Tuesday, February 18, was the bimonthly bird survey at Shollenberger Park. The team was greeted by this lovely sunrise symphony, as performed by The Red-winged Blackbird Orchestra.

Red-winged Blackbird

Experiencing the mass exodus of blackbirds at dawn is one of many joys of each PWA bird survey.

Red-winged Blackbirds

Beholding Mother Nature’s sunrise artistry is another.

Good morning from the wetlands!

Dedicated sunrise enthusiasts awash in the morning glow

The group moved slowly down the trail, stopping frequently to tally up duck species.

Whatcha seein’, Peter?

Near the Point Blue building, we spotted the recently reported “Storm Wigeon” – a male American Wigeon with unusually extensive white on its head and neck.

American “Storm” Wigeon – flashy!

Green-winged Teals puttered by in decent numbers.

Green-winged Teal

Also abundant were the 1,000+ American Coots. Check out the American Coot’s particularly strange feet below. There’s a method to that weirdness – the structure of the foot makes the coot proficient on both land and water.

American Coot

It’s unclear whether more individual birds or individual midges were present. Our money’s on the midges!

Swarm of midges

[L-R] Miles, Craig, Len, Malcolm, Rob, JoAnn, Peter, JJ, Mary, Andy, Gary, Joan (not pictured – Teresa)

A Common Yellowthroat’s song emanating from the reeds imparted the impending arrival of spring.

We love this time of year where the energy of spring is palpable, but we still get to enjoy the presence of overwintering birds in the park – like the Lincoln’s and White-crowned Sparrows.

Lincoln’s Sparrow

White-crowned Sparrow

We’ve heard loads of Song Sparrow songs – but we really think this sassy song takes the cake!

Song Sparrow

 

Marsh Wrens have begun singing around the wetlands as well.

Marsh Wren

We heard a piercing call coming from the tall grass, and soon saw a female Northern Harrier take flight from the ground. According to the “Birds of the World” resource, this descending call serves different functions depending on time of the year. During winter, female harriers use this as an alarm when a predator is close, and during breeding months,  the call is used to solicit copulation or a food transfer from a nearby male.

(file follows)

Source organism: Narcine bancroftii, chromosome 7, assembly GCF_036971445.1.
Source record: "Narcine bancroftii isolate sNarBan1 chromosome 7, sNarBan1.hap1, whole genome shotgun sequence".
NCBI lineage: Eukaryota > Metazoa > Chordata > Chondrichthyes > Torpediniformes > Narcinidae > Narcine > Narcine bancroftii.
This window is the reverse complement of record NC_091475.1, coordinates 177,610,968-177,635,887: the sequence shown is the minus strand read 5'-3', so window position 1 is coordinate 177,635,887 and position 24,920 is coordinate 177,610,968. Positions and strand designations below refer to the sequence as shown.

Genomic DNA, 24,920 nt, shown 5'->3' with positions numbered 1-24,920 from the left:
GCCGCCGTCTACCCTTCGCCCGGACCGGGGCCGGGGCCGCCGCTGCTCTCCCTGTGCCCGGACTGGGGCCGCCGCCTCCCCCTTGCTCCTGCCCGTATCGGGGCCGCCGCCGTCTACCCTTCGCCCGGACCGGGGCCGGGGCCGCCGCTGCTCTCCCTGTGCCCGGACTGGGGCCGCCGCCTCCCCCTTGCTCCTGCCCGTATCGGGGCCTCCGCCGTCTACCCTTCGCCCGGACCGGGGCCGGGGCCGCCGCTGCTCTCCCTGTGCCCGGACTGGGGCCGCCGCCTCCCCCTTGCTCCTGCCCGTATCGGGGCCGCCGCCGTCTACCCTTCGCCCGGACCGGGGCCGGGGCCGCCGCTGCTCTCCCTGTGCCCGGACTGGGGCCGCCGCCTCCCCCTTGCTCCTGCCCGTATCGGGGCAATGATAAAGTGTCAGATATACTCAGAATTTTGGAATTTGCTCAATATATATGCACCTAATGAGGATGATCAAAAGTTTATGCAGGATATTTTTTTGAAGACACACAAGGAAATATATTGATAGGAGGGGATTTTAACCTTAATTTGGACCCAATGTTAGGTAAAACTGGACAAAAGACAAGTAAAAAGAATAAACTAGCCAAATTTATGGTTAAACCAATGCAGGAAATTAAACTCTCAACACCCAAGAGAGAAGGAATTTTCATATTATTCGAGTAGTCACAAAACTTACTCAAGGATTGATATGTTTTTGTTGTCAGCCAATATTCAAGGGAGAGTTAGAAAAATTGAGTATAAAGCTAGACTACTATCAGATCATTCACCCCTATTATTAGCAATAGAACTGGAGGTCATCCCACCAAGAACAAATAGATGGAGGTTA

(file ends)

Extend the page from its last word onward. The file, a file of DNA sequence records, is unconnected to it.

Did this jackrabbit skedaddle because it heard the Northern Harrier nearby, or was it just having a springtime frolic?

Black-tailed Jackrabbit

As the trail paralleled the Petaluma River, a small flock of Canada Geese landed loudly nearby.

Incoming!!

Canada Geese

We rounded the next corner, and a long-awaited sound filled the air – dozens of Tree Swallows swarming several nesting boxes!

Some were already paired up and declaring their favorite box.

We like what you’ve done with the place, you two!

Western Pond Turtles and Red-eared Sliders

As we wrapped up, this Yellow-rumped Warbler of the Audubon’s variety bid us adieu from a high perch.

Yellow-rumped Warbler (Audubon’s)

By the end of the morning, the team had tallied 70 species. Later in the day, a team member spotted a Bald Eagle across the central pond, bringing the grand total to 71 for PWA’s February 2020 survey.

This has been your in-the-field recap of the PWA’s February bird survey. These are just one of the many ways the PWA fulfills its mission statement:

Dedicated to the stewardship, restoration, and expansion of wetlands and associated wildlife habitats.

We’re Miles and Teresa Tuffli of I’m Birding Right Now. We are PWA members and bird survey volunteers. Check back for future reports!

If you have any questions about this particular count or if you’re interested in participating in future counts, please contact the coordinator/compiler for these surveys, Len Nelson, at [email protected]